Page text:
Notes and Editorial Reviews
Pleasing, especially for the superb pianism.
Mendelssohn's basically sunny, untormented musical disposition has left him underrated relative to his early-Romantic contemporaries - for how can so cheerfully melodic a composer be important? His music utterly refuses even to acknowledge the shadow of Beethoven, which would so loom over Brahms. Salonish performances of his short piano pieces can leave a saccharine impression; the oratorios can suggest stodginess.
But the almost operatic drama of the D minor trio's
Finale - suggested also by the C minor's dark opening theme - shows that Mendelssohn didn't ignore Mozart, at least. His through-composed scherzos - eliding sections, rather than
marking them with full cadences - represent a structural advance on the rigorously tripartite Classical form. And even the composer's detractors don't deny his skilled craftsmanship - not only his assured handling of design, but his command of the small-scale elements within it: the dotted rhythms that generate impetus in the D minor's slow movement, for example, or the Lutheran chorale, introduced by the piano, that calms the restless motion of the C minor's
The Argenta Trio is an ensemble in residence at the University of Nevada. If I single out pianist James Winn from among them, it is because he brings such unobtrusive aplomb to the virtuosic piano parts. Arpeggiations, scales, shifting chord patterns - Winn carries everything off with dash, limpid articulation, and firm tonal weight while blending into the overall sonic-dramatic framework, except where the piano has the primary material, as at 3:48 of the D minor's opening movement. I'd have preferred a fuller violin timbre than Stephanie Sant'Ambrogio's, but her tone is clear and her phrasing consistently stylish, and she's impeccably in tune. Cellist Dimitri Atapine intones the opening phrase of the D minor mournfully - it's the kind of thing one relishes in chamber music - and brings a dusky warmth to other lyrical phrases, such as that at 1:33 of the C minor's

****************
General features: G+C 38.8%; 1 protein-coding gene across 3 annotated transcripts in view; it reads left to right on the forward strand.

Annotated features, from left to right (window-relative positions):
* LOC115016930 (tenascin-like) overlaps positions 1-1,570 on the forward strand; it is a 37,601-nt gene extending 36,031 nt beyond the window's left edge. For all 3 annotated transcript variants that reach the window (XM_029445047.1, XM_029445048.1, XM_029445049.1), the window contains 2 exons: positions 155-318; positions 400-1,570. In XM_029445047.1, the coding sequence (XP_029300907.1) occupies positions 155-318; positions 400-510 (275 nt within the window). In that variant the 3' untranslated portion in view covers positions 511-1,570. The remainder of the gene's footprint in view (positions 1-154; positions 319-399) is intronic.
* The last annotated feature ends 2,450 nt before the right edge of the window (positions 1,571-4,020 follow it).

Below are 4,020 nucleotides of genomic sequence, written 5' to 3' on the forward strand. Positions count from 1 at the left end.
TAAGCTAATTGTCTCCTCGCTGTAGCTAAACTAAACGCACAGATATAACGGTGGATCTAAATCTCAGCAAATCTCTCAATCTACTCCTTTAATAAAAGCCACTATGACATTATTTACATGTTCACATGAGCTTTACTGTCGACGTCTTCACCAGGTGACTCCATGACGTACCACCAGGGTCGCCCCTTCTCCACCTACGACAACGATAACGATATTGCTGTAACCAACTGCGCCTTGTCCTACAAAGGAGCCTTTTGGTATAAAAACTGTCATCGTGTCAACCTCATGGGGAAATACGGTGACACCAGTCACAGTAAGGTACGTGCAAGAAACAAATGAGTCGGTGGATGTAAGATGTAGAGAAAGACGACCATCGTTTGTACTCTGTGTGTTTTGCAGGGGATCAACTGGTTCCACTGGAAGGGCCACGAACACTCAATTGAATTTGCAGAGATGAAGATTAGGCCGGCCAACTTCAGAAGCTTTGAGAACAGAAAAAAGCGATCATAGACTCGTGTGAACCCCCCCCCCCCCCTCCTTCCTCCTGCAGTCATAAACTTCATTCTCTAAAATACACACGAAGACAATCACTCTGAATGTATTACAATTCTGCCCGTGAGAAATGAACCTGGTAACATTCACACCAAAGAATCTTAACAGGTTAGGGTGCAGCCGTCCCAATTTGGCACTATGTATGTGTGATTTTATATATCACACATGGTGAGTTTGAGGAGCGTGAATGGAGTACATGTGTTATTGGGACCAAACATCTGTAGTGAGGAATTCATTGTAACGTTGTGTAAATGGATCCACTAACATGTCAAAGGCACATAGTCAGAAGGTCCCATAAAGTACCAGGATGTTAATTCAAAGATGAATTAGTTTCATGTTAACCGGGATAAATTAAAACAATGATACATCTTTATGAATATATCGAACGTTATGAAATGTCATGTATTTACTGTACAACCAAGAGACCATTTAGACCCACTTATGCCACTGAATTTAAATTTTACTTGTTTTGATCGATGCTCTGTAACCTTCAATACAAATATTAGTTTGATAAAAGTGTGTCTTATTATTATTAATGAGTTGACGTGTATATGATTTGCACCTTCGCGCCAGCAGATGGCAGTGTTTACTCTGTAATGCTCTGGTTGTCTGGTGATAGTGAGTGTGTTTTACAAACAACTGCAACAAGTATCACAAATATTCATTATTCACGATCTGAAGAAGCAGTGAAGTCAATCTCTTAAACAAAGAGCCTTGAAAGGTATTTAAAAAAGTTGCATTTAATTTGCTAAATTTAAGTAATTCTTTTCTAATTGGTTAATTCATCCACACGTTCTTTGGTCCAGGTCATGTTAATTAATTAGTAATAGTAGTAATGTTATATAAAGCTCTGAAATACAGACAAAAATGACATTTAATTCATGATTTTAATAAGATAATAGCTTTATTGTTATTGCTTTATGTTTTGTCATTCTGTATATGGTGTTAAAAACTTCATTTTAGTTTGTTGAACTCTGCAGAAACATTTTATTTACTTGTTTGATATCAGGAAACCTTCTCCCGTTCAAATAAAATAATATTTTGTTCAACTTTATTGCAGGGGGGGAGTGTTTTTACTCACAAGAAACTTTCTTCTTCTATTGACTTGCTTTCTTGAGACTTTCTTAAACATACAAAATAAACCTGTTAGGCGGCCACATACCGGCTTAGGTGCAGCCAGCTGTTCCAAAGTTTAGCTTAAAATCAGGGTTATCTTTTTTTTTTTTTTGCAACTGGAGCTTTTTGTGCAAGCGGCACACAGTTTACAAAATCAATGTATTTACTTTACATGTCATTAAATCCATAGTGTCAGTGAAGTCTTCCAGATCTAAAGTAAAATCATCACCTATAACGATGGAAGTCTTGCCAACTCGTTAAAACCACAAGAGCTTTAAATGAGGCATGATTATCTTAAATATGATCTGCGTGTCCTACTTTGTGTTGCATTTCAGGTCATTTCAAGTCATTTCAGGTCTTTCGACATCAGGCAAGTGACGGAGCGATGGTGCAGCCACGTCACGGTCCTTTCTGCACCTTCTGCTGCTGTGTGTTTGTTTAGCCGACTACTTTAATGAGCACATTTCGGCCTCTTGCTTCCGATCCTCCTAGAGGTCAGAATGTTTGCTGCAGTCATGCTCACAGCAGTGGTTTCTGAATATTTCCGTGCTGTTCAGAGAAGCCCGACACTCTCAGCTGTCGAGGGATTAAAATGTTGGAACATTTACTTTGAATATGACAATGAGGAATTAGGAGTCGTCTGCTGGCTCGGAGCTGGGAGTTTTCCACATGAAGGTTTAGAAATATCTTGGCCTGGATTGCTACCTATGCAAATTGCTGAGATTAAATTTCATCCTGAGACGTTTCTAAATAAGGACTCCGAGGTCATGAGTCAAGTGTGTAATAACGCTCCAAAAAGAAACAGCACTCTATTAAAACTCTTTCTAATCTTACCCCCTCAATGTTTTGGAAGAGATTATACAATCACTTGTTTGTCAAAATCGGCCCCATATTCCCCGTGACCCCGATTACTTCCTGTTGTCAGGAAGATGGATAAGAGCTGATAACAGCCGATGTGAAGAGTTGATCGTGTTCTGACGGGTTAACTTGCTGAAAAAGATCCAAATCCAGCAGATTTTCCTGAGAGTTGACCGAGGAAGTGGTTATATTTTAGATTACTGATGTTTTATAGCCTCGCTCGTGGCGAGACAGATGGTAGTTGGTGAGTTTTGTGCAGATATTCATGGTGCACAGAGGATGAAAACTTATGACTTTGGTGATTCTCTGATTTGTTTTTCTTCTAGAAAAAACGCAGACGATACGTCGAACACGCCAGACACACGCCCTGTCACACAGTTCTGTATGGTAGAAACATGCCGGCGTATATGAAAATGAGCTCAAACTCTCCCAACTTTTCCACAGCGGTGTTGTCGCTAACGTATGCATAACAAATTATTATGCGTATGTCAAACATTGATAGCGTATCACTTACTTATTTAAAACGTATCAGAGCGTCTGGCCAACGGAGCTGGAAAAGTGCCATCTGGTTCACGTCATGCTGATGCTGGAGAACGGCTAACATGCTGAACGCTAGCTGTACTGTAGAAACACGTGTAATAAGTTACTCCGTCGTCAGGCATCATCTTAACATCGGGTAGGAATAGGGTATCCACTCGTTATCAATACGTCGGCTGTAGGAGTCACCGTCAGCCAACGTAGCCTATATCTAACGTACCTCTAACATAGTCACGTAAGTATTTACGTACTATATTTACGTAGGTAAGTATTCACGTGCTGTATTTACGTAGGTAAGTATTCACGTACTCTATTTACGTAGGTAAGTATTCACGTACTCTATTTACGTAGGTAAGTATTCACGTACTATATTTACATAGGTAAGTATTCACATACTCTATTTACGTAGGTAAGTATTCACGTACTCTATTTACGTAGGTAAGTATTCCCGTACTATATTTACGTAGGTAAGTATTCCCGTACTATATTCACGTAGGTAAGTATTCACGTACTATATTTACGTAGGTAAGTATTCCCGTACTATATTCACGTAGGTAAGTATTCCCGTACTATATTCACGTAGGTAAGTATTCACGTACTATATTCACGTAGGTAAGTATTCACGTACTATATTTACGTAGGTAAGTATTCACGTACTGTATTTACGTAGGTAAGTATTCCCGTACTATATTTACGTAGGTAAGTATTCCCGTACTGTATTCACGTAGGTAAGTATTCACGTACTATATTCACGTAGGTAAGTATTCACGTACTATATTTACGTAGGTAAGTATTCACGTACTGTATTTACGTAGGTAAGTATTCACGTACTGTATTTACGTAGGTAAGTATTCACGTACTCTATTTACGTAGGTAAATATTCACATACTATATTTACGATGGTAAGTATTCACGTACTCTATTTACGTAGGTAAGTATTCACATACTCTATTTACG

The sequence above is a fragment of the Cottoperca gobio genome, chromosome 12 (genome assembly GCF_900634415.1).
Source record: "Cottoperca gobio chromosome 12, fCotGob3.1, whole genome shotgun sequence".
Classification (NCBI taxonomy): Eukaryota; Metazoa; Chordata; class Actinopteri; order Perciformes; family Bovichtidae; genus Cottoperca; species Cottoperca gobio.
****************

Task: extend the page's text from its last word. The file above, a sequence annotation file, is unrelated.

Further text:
The Argenta players project Mendelssohn's larger designs clearly, while understanding how the details contribute to their success - note the way the players settle into the recap of the C minor's
Andante espressivo at 3:59, and the clarity of the contrapuntal back-and-forth in the
Scherzo of the D minor. The distinctive character of each passage emerges vividly: the cheerful bustle of the C minor's
Scherzo, the sadness of the D minor's slow movement when the strings join the piano. Both slow movements, in fact, are the more moving for the players' forthright yet sensitive simplicity.
The one movement that doesn't work is the D minor's
seems to go on a bit too long, "telegraphing" a conclusion some minutes before it actually arrives. This might well seem the composer's shortcoming, rather than the performers', save that the Borodin Trio account (Chandos), which I've previously reviewed here, has no such problem.
I prefer that Chandos disc for its richer, more full-bodied conceptions. Still, the Bridge issue is pleasing, especially for Winn's superb pianism. And the Argenta adds an arrangement of one of the
Songs without Words as a "breather" between the two major works. The chromatics could make the piece wilt and droop, but the players invest it with a tensile forward motion that stresses its agitation and downplays its sweetness.
-- Stephen Francis Vasta, MusicWeb International
Works on This Recording
Trio for Piano and Strings no 1 in D minor, Op. 49 by Felix Mendelssohn
Written: 1839; Germany
Songs without words, vol 4, Op. 53: no 2, Allegro non troppo in E flat major by Felix Mendelssohn
Written: 1835; Germany
Notes: Arranged for piano trio.
Trio for Piano and Strings no 2 in C minor, Op. 66 by Felix Mendelssohn
Written: 1845; Germany
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